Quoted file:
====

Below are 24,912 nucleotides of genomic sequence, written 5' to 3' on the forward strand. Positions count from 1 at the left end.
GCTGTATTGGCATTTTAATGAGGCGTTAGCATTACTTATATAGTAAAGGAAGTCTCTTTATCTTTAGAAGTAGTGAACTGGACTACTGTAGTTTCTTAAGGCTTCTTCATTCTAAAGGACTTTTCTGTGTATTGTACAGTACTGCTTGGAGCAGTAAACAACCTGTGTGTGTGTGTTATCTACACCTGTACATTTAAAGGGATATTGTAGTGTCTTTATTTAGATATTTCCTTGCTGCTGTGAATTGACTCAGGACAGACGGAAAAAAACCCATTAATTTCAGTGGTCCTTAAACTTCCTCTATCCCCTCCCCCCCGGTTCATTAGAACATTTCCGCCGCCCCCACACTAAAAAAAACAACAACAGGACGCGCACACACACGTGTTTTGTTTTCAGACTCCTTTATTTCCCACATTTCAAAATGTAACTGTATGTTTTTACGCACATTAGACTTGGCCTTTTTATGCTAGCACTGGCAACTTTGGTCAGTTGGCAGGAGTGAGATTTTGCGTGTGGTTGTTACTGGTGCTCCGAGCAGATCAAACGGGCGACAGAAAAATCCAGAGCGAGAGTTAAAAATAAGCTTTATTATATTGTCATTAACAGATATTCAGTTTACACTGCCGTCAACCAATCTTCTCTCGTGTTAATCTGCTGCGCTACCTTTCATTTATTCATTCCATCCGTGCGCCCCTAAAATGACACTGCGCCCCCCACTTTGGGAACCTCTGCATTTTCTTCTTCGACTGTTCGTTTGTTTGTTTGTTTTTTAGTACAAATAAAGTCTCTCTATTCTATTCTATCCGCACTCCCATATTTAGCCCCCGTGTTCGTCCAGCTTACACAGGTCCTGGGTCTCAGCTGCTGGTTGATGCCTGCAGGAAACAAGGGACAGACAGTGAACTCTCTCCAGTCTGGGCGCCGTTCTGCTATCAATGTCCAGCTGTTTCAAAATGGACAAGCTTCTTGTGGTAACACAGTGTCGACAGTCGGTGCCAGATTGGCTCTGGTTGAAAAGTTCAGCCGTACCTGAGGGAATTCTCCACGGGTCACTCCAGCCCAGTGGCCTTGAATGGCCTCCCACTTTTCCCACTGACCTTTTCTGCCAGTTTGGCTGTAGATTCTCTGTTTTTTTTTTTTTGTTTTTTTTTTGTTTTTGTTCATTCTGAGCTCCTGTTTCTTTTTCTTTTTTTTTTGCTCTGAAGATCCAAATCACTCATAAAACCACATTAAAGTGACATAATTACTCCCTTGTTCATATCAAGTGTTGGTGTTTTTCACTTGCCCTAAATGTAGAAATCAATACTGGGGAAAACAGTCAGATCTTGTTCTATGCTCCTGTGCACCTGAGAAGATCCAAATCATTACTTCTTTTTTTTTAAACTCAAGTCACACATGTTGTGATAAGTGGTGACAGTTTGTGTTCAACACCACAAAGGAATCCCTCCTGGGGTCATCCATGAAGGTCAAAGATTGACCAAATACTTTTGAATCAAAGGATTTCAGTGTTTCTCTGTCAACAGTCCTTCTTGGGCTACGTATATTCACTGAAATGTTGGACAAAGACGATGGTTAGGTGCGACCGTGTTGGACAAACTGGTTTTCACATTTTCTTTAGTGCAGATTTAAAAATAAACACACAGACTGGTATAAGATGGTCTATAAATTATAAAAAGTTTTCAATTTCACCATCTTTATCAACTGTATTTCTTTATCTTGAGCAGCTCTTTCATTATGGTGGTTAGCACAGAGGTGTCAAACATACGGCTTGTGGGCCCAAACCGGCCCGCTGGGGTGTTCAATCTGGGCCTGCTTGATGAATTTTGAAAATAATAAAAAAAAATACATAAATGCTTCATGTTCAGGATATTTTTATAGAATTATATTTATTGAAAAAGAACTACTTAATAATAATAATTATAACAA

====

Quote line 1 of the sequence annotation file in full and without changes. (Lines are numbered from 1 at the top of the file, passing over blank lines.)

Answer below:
Below are 24,912 nucleotides of genomic sequence, written 5' to 3' on the forward strand. Positions count from 1 at the left end.